Hairspray: A Forgotten Gem You NEED to Watch

I am an avid Hairspray lover, and I talk about it all the time. I watch the movie at least once a month and enjoy every second of it. Yes, this is the Hairspray starring Zac Efron, John Travolta, Michelle Pfiefer, Nicki Blonsky, Christopher Walken, James Marsden, Queen Latifah, and many more. Although the cast is great and the songs are groovy, the real reason I enjoy this movie so much is because it’s important! Allow me to explain.

            This movie fills me with immense joy because of the positivity that it radiates in a musical format, which puts me in a good mood. Hairspray is so much more than a feel-good movie, though – it deals with a bunch of issues that are still relevant today, even though it is set in the 1960s. For example, the leading lady, Tracey Turnblad, is plus-sized, which is something that is not frequently represented in media. Usually, if there is a plus-sized character in a movie or musical, they are a stock character, usually used for comedic relief, but Tracey is front and center. John Travolta portrays Tracey’s mom, Edna, who is also plus sized. However, Edna deals with self-confidence issues, taking diet pills and not leaving the house since she gained weight, and Tracey is promoting self-love and acceptance. This is important because not everyone, not even most people, are a size 2, and body positivity is something people still deal with all the time, which is one reason this movie is one of my essentials.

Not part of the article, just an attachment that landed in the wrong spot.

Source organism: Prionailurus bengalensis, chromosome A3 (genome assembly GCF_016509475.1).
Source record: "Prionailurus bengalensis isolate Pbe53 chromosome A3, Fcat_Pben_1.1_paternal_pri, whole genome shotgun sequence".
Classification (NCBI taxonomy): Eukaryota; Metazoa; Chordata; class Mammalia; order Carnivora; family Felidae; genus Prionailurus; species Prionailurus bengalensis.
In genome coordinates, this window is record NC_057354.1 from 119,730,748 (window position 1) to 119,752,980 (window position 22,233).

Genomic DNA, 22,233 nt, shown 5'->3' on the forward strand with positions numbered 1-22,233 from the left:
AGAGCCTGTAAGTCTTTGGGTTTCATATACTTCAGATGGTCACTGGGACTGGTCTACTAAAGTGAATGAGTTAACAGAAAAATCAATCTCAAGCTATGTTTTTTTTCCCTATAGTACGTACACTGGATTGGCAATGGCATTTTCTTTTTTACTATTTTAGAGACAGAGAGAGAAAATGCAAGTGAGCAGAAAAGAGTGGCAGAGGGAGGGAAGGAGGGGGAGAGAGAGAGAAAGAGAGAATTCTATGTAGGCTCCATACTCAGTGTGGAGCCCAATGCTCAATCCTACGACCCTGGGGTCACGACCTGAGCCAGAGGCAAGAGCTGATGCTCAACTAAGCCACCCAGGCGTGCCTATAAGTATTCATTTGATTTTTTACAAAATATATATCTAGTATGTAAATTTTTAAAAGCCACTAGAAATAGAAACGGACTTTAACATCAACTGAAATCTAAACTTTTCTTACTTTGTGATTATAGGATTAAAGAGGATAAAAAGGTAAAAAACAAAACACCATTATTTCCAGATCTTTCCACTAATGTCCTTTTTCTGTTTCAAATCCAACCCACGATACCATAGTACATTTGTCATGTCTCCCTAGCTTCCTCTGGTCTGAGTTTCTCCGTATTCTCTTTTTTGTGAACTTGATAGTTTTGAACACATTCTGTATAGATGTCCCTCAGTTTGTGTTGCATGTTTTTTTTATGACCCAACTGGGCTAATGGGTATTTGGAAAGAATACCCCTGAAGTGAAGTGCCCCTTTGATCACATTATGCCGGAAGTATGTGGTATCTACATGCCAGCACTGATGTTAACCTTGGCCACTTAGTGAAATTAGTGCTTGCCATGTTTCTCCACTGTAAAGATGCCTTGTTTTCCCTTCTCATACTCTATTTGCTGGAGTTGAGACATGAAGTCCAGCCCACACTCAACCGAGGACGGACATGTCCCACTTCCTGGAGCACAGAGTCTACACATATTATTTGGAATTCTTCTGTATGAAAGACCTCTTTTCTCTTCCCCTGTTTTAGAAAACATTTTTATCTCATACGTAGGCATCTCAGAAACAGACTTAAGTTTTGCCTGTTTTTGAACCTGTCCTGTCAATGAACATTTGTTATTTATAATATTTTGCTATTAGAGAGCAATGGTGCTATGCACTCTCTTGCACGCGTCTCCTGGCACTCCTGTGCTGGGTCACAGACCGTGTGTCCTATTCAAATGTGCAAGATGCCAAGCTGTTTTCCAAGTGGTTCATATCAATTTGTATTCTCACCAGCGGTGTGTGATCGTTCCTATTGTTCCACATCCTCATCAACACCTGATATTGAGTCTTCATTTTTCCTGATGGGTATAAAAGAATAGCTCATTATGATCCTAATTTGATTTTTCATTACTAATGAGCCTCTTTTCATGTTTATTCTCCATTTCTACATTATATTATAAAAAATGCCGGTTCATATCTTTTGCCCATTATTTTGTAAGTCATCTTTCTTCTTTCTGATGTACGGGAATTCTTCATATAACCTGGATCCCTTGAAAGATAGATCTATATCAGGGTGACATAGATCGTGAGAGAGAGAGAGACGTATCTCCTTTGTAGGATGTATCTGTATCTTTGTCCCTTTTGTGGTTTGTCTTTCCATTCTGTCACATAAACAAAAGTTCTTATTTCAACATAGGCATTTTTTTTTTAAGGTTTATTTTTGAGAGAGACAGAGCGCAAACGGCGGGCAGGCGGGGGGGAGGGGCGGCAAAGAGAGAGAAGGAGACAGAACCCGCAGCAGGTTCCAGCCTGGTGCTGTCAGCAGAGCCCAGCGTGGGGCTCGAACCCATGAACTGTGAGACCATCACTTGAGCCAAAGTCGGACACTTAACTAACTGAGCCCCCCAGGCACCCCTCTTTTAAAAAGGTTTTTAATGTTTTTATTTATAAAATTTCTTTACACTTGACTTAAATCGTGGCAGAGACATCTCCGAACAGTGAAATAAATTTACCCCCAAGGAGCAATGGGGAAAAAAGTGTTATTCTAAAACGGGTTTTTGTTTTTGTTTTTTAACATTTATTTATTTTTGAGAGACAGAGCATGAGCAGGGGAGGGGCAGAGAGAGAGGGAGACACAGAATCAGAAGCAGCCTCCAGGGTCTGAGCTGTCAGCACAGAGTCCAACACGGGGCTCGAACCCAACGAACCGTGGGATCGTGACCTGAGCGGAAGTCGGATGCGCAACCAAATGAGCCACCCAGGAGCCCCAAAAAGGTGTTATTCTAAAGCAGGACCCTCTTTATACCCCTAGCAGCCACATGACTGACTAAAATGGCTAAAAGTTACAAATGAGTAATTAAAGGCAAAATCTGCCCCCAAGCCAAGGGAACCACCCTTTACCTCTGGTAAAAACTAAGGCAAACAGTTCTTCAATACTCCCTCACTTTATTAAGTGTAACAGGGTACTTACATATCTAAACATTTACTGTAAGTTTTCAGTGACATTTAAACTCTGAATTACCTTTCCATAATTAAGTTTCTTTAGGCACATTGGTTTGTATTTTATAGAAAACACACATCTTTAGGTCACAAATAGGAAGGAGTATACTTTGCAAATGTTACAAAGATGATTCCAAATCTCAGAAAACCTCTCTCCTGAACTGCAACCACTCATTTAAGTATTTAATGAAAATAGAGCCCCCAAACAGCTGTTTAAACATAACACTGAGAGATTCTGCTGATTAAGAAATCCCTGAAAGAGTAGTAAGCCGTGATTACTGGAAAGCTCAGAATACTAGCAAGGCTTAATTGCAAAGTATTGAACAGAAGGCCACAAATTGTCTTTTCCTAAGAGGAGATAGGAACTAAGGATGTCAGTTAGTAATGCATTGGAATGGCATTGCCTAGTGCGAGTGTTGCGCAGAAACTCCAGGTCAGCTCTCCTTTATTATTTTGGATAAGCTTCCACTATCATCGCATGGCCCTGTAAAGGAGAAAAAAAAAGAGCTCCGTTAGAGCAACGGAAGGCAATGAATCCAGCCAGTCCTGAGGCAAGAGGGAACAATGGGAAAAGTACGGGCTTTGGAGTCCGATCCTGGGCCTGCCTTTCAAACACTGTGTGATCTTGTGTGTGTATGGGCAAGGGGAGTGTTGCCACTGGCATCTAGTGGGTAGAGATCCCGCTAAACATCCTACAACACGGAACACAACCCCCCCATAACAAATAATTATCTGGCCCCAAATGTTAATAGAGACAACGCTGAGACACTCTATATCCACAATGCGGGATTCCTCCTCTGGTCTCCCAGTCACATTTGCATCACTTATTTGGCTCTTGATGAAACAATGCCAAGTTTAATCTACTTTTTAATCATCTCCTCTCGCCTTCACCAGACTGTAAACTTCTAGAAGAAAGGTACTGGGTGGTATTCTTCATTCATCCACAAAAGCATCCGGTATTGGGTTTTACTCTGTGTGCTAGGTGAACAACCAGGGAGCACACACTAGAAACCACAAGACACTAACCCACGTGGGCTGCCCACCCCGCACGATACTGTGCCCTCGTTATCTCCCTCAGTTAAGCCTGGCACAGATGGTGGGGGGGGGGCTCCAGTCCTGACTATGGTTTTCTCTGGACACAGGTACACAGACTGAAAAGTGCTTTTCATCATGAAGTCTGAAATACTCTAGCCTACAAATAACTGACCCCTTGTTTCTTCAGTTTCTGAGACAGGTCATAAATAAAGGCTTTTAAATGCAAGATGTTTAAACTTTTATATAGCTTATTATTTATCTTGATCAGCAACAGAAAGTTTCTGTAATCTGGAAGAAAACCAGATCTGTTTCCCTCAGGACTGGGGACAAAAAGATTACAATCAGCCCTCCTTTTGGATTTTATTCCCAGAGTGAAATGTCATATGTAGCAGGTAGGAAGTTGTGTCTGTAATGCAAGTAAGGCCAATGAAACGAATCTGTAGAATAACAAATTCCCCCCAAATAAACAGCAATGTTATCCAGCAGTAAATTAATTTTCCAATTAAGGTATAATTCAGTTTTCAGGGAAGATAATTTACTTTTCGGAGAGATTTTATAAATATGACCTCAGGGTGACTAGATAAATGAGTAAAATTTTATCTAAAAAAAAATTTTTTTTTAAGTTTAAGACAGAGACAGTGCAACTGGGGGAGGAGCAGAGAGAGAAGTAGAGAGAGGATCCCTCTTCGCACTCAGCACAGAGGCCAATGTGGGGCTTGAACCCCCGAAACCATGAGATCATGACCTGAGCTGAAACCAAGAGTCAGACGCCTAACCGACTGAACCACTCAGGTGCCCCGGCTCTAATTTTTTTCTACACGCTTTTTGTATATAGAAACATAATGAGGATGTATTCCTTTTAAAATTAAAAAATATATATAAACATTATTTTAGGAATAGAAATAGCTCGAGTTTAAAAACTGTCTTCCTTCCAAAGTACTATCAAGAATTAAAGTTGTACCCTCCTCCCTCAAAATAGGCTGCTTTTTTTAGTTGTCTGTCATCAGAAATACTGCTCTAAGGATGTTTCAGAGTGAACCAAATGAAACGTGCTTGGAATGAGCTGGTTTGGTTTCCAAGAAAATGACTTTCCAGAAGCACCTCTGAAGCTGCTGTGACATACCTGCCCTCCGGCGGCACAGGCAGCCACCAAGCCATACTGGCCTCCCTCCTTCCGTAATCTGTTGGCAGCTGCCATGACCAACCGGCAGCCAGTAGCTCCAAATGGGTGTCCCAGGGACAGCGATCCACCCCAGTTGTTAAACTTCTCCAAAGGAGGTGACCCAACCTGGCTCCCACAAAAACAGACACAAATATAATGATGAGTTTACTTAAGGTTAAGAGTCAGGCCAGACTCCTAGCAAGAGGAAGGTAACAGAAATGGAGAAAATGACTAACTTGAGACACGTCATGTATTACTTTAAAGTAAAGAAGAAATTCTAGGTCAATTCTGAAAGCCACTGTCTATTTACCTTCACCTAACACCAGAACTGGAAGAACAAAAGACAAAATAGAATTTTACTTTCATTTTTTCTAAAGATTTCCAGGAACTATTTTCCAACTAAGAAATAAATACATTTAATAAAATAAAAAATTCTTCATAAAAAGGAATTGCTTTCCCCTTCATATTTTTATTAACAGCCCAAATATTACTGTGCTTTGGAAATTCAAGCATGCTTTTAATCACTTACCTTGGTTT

Another reason I love this movie is because it shuts down racism and promotes love of who people actually are, not their skin color. Two important people in the movie, Penny and Seaweed, are in an interracial relationship and are proud to be together, even in the midst of a world that is not accepting of that. I can relate to this aspect of the movie a little more than some, as I’ve been in a similar situation 40 years after the play is set, making that aspect relevant, too.

Hairspray also openly portrays people who are racist and resist the change that the 1960s brought, showing generational conflict that a lot of people are familiar with in some way. The people like Michelle Pfeifer’s character are stuck in the mindset of the 1950s, where everyone needed to be a size 2 and things were to be done the “white way” (that’s actually a quote of hers in the movie). The other characters in the film resist this and fight for integration to bring about a world that is more accepting of everyone for who they are inside, not their outward appearance, and this acceptance ultimately wins.

I want to give a special shout out to Corny Collins, who is portrayed by James Marsden, because I think he is one of the best characters in the movie. Corny Collins consistently opposes the old way of thinking and accepts change and integration whole-heartedly. He is an advocate for Tracey to get on the show and makes the announcement of his show being officially integrated after Inez, an African American dancer, wins the Miss Teenage Hairspray Pageant and becomes the lead dancer on the show. He is someone that is expected to share the same sentiments about race and weight that everyone else in his age group seems to, but he thinks ahead and fights for the future, which is something the older viewers who may identify with the older characters in the movie can learn from.

This always gives me hope for the future; although these issues are still relevant today, they are not as bad as they used to be. There has been more progress than not since the 1960s and some of those issues seem extreme to us now, which means that they may be completely gone in another 40 years. This movie is still popular because it deals with issues that haven’t completely dissipated yet. Even though it’s fun to watch, Hairspray is IMPORTANT! WATCH IT!